THE STORY – When 80-year-old independent farmer Willis travels to Los Angeles for an indefinite stay with son John and his family, two very different worlds collide. Mentally declining, Willis’ abrasiveness is both caustic and funny, bringing old wounds from the past and years of mutual mistrust to the surface.
THE CAST – Viggo Mortensen, Lance Henriksen, Sverrir Gudnason, Laura Linney, Hannah Gross, Terry Chen & David Cronenberg
THE TEAM – Viggo Mortensen (Director/Writer)
THE RUNNING TIME – 112 Minutes
By Josh Parham
It is always the hope that when one sits down to watch a movie, the result will be of great impact. So many films inhabit a space that is merely serviceable and, despite their competent execution, not very memorable after it ends. This doesn’t necessarily make them wrong, but one does yearn for an experience that will linger long after the credits roll. However, it is important to note that this event does not solely happen for films that leave an ecstatic feeling of joy and admiration. Sometimes there are films so profoundly flawed that the memory of every poorly executed decision haunts the psyche to a profound degree. Sadly, that is what “Falling” calls to mind: a work that makes a grand statement on how appalling certain methods of storytelling can truly be.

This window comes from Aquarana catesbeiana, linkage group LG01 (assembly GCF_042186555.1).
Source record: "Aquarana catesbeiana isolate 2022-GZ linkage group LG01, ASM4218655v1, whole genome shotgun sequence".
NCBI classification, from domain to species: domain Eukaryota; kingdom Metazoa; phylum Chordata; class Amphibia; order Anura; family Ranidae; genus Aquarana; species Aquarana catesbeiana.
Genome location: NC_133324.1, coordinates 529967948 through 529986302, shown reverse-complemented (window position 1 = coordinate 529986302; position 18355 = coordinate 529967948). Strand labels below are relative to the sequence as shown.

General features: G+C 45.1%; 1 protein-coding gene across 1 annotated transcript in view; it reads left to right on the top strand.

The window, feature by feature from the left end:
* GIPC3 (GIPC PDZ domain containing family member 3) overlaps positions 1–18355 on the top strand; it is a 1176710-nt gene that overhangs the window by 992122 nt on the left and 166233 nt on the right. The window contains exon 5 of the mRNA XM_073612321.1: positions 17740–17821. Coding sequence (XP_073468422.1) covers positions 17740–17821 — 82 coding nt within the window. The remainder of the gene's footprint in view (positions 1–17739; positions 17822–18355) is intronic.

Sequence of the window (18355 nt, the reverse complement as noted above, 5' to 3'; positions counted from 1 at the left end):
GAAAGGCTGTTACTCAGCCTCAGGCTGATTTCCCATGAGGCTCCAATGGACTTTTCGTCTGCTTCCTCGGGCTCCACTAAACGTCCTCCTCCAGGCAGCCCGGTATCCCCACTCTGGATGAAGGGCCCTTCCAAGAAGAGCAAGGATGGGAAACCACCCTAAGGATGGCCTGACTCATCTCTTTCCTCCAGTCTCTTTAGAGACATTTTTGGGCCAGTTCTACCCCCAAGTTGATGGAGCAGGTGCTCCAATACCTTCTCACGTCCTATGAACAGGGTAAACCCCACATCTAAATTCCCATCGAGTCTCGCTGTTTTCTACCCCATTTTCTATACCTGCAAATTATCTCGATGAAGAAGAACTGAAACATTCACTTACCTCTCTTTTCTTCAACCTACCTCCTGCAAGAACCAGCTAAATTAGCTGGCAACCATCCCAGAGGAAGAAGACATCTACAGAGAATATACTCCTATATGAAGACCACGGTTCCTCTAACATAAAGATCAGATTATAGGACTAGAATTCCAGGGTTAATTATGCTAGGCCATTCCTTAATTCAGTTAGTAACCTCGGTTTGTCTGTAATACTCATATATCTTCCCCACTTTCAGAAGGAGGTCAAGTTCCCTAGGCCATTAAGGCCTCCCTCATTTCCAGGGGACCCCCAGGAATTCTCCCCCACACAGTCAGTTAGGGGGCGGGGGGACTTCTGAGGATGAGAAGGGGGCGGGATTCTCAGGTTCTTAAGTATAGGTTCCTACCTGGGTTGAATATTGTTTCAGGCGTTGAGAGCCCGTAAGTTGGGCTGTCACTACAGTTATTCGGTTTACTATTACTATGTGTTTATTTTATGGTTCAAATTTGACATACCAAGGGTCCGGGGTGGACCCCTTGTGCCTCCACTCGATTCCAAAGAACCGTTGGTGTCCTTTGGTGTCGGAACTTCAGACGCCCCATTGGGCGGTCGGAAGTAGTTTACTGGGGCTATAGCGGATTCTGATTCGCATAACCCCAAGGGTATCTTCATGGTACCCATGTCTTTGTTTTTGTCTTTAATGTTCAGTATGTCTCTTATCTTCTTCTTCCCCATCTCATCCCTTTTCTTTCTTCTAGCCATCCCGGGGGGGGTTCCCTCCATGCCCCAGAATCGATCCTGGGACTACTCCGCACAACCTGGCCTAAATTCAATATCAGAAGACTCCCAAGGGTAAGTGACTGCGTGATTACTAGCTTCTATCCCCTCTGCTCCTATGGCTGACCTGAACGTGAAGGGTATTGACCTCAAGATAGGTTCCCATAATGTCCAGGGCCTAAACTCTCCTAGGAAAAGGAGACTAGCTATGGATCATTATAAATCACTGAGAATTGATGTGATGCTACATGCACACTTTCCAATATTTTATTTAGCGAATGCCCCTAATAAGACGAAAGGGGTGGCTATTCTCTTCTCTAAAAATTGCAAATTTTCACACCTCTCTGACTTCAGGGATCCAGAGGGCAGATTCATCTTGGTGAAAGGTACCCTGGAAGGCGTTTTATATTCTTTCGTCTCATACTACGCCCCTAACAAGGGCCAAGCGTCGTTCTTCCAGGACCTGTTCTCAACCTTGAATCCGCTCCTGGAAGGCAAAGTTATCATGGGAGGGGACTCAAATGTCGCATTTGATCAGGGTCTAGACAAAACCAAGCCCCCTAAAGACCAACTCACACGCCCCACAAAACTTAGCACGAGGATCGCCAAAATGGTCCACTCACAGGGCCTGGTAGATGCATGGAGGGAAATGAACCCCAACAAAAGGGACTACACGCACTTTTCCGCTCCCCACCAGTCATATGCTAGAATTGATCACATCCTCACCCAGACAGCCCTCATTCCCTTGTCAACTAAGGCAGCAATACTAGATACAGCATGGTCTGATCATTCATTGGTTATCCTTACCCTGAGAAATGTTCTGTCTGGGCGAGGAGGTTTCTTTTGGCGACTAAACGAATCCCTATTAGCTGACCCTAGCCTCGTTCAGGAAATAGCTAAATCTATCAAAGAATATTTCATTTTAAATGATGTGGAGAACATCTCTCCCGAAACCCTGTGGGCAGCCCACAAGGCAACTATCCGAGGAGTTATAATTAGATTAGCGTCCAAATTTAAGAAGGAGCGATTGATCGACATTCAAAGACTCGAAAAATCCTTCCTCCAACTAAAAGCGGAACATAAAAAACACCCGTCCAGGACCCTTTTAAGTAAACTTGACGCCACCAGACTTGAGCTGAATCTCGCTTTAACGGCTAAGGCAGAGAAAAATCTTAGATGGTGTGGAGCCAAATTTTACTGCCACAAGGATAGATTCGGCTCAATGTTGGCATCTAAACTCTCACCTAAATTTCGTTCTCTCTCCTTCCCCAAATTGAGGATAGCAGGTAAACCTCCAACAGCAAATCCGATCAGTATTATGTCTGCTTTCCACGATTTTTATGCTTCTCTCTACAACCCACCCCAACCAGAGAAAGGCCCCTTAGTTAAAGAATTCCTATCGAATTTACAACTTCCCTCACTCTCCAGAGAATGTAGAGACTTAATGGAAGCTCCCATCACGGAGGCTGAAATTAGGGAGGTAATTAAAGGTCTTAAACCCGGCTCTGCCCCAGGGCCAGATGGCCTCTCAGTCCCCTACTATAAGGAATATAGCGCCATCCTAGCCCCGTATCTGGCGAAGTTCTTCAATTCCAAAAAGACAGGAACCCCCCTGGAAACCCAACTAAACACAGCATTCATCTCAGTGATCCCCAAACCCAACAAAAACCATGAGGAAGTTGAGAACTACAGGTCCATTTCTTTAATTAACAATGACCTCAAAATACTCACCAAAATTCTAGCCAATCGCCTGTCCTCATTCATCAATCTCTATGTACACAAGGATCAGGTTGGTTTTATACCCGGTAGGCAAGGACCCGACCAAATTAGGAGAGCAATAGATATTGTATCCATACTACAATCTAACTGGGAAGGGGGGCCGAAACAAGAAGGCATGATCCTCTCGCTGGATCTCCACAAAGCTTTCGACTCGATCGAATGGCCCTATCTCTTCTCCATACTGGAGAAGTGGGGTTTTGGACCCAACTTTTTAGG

The plot here revolves around a family in crisis. John (Viggo Mortensen) is in charge of overseeing his elderly father Willis (Lance Henriksen) and a potential move. Willis’s health is failing along with his memory, but that does nothing to soften his antagonistic persona that is filled with racist and homophobic diatribes. This, of course, hurts John, particularly as a gay man in an interracial marriage. As Willis’s disorganized mind triggers glimpses of the past relationship between father and son, the two try their best to find some kind of bond and reconcile the pain they’ve caused each other before time runs out.
Mortensen is a multi-hyphenate on this project, operating not only as the star but the director, writer and composer. Unfortunately, almost every role he fulfills is utterly lacking. The foundation of most of these issues comes from his screenplay, littered with wooden dialogue, stale comedy and shallow characters that are plainly drawn. The emotional journey that is taken here feels so disjointed and the momentum is stalled, which only limps the plot along in ways that come across as unmotivated. All of this seems determined to reach a cathartic ending that is painfully blunt and amounts to little more than screaming matches with no real resolution to the thematic weight that is being presented. One cannot also avoid the abundant slurs tossed around with so little appreciation of their worth, nor the cornucopia of hollow and inauthentic character details that feel more designed to adhere to diversity checkboxes. An anti-climactic conclusion with no satisfying observation on the complicated familial ties in life is a final affront added to the chaotic storytelling just as the credits roll.